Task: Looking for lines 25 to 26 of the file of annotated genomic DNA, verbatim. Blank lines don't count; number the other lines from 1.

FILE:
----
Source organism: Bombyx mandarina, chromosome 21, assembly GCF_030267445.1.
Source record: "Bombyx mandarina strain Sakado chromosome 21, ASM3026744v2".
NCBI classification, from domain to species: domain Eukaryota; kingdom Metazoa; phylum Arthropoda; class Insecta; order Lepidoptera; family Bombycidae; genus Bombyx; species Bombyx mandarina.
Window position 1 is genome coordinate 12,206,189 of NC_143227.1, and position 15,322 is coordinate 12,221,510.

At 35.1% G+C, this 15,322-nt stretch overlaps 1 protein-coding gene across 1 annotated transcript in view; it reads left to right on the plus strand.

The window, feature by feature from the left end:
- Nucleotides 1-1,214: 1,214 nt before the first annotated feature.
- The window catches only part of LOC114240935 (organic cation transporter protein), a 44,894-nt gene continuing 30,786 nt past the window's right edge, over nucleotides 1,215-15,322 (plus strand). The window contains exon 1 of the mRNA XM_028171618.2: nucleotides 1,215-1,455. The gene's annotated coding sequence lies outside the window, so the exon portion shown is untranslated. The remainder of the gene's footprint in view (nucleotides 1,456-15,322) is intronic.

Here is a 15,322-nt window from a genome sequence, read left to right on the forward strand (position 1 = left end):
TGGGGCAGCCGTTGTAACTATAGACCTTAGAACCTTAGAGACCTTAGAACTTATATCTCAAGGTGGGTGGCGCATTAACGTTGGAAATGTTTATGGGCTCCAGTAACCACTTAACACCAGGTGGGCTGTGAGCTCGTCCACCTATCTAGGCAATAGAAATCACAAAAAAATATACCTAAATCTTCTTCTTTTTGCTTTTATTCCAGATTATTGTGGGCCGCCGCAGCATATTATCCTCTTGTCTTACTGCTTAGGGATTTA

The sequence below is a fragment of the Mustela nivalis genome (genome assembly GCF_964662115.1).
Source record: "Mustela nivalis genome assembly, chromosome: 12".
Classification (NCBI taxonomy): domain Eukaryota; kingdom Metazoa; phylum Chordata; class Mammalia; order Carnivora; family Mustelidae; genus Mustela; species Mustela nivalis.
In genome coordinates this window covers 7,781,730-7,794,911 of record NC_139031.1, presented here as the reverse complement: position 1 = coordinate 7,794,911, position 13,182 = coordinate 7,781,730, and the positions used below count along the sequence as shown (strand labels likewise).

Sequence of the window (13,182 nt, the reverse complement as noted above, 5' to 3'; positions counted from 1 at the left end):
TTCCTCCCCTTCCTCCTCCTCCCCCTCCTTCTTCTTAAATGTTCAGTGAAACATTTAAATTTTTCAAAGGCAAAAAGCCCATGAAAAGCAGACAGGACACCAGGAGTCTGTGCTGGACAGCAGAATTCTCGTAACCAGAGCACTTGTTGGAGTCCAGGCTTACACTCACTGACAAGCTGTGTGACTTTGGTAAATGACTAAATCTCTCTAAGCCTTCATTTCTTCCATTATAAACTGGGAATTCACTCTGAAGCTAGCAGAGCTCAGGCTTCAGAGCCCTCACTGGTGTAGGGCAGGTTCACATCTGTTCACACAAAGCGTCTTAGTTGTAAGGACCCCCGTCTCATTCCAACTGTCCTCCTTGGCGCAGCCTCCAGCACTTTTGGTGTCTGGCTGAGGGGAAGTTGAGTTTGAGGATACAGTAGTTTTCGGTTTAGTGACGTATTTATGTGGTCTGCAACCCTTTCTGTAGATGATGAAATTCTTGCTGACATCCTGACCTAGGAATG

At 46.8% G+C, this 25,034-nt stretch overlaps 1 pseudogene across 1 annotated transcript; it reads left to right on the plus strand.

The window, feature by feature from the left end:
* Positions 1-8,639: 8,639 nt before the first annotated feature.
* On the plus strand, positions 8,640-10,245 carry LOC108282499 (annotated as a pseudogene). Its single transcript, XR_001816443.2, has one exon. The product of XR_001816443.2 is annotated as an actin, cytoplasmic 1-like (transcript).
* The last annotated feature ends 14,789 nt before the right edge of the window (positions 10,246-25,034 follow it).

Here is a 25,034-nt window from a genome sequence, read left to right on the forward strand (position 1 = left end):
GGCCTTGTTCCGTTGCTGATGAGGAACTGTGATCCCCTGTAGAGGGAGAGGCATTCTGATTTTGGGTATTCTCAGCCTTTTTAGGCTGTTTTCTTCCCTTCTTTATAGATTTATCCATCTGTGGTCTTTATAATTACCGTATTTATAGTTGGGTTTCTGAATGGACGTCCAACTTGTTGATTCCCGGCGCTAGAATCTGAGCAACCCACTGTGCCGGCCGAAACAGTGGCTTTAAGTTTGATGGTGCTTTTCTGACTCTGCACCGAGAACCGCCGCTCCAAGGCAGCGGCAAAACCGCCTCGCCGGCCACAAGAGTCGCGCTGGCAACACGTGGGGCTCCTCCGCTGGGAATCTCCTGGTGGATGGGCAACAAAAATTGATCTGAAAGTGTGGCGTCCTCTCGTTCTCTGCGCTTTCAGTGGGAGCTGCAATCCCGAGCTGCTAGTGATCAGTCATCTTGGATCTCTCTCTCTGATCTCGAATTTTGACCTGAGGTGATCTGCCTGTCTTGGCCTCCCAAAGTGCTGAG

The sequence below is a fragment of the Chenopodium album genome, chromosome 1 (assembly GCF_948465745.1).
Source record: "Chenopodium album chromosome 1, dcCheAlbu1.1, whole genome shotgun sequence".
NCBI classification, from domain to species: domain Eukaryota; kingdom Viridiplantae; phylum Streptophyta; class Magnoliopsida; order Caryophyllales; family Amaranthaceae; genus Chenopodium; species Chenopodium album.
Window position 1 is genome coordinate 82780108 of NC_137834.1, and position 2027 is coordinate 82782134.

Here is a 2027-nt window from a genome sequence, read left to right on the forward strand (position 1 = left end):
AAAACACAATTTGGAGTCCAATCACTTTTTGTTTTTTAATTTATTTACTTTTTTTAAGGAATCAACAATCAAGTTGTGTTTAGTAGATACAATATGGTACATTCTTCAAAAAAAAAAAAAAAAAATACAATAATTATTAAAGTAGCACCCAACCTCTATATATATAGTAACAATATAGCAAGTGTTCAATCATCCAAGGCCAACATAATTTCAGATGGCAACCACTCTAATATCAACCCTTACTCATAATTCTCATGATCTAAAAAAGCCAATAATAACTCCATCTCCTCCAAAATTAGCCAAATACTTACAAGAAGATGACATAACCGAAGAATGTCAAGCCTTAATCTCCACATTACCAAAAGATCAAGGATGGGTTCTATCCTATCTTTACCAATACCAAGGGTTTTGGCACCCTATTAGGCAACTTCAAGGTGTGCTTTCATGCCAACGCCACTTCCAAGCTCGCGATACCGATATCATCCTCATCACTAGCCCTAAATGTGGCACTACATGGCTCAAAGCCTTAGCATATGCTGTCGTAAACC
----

Source record: "Chenopodium album chromosome 1, dcCheAlbu1.1, whole genome shotgun sequence".
NCBI classification, from domain to species: domain Eukaryota; kingdom Viridiplantae; phylum Streptophyta; class Magnoliopsida; order Caryophyllales; family Amaranthaceae; genus Chenopodium; species Chenopodium album.